After Joe Loftin (Chris Bosarge) is accused of killing his brother Moses, with whom he had an ongoing feud, he evades the law in a series of amazing circumstances. A honorable man, Dan Lee (Cotton Yancey), is asked to be the new sheriff and end the violence that has torn apart this community. With the help of Deputy Webb Langston (Jeremy London), he seeks to bring Joe to justice and uphold the law at all cost.
Director’s Note: Why I Made Blood Country
My grandfather introduced me to the book Mississippi Gumbo years ago. I didn’t read all of it; one story about infidelity and an attempted murder caught my attention, a Southern Film Noir we still haven’t made. When a script I wrote as the next Mississippi movie was met with little excitement by our core investors, I went back to the book and this time found “The Outlaw, the Sheriff, and the Governor.” While turning the pages for this story, I felt I’d never read material more well-suited for the screen. At first I didn’t even want to write a script, the story itself would do: it is full of thrills and those incredible human actions (good and bad) that amaze us.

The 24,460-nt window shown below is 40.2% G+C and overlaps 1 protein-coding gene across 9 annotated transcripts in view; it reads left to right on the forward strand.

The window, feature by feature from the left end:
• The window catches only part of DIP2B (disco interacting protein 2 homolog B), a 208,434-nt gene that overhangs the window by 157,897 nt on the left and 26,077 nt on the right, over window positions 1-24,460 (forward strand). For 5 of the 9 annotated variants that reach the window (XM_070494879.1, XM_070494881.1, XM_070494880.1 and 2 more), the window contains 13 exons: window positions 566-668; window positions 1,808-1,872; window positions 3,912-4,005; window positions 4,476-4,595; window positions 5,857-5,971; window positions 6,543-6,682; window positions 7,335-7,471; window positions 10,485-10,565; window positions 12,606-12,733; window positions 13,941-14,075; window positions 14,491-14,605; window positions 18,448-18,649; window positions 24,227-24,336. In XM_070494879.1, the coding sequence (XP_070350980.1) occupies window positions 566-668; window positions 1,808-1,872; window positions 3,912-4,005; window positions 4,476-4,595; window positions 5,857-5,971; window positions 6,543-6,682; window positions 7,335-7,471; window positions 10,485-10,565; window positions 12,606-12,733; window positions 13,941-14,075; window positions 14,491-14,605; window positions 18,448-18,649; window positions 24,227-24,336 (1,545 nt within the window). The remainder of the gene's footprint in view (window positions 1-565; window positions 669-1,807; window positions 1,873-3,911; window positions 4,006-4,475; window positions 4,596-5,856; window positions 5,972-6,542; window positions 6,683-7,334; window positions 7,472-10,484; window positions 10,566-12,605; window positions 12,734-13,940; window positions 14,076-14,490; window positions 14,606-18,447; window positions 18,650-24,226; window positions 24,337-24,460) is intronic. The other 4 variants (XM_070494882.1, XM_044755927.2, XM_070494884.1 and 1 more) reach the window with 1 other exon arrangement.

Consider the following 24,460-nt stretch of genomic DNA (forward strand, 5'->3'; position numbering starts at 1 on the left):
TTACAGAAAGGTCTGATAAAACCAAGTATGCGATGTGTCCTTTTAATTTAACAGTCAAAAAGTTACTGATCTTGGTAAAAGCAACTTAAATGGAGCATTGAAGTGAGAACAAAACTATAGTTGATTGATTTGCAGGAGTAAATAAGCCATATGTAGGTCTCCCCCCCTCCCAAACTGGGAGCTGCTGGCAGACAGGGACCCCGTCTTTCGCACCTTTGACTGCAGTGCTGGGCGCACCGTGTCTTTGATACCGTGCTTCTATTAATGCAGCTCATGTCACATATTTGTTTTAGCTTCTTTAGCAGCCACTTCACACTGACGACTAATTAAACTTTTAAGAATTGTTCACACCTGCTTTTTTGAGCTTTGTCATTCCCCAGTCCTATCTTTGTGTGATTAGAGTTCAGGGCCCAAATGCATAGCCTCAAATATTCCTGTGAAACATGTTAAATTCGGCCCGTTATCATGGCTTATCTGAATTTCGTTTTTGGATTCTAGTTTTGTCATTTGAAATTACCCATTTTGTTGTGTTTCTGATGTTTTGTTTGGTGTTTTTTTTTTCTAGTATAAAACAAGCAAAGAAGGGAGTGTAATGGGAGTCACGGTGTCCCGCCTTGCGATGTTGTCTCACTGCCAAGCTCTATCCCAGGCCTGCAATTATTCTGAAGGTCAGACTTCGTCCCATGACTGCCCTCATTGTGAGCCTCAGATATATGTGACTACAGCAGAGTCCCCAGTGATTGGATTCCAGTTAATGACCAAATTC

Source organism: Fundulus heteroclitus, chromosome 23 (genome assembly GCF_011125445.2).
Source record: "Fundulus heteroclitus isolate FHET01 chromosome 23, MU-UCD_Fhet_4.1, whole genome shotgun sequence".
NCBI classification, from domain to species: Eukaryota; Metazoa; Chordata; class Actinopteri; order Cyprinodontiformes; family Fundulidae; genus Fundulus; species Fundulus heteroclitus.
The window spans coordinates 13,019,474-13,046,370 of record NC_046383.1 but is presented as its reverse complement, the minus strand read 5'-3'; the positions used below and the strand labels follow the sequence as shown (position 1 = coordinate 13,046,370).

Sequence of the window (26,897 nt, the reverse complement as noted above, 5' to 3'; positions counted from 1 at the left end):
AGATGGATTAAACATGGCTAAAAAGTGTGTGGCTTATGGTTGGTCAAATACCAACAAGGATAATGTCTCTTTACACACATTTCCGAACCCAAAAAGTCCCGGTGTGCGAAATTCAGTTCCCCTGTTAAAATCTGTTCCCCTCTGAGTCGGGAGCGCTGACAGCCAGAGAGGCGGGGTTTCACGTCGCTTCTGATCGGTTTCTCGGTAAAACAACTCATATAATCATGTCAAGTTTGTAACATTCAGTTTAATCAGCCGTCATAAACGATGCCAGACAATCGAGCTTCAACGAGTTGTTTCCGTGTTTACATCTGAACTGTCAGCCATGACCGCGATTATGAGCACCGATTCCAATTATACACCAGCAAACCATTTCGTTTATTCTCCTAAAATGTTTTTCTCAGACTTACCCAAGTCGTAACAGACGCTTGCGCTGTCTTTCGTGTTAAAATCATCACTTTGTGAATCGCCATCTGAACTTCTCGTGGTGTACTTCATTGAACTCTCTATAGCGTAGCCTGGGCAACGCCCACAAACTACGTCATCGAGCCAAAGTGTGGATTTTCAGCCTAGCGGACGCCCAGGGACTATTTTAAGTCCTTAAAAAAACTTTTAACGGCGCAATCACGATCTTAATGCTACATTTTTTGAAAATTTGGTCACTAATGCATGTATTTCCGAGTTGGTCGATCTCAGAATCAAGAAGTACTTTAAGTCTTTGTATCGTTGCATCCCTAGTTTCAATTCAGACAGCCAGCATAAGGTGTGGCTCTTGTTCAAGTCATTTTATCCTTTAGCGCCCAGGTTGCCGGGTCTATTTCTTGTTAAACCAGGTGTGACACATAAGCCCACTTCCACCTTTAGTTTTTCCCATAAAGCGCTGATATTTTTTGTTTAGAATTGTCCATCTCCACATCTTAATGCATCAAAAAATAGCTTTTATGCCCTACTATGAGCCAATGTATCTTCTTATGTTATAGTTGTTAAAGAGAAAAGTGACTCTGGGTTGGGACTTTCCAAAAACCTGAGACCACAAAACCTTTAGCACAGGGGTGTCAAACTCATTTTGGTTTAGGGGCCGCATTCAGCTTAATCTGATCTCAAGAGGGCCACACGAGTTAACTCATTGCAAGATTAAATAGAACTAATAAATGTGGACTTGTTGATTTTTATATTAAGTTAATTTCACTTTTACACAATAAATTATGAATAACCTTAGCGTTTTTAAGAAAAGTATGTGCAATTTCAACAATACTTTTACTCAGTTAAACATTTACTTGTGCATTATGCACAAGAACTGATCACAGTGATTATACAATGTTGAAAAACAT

The title Blood Country came immediately and everything else followed rather quickly. I am passionate about Westerns and this was my first, though set in an unconventional location. With this movie I had several ambitions: to bring this wild true story to the screen, to explore the Western genre and its themes of justice, to make a “Southern” Western like has never been done before, to further navigate the ideas of violence then and now in our country, and most of all to make a good movie with good performances. I hope you enjoy the film.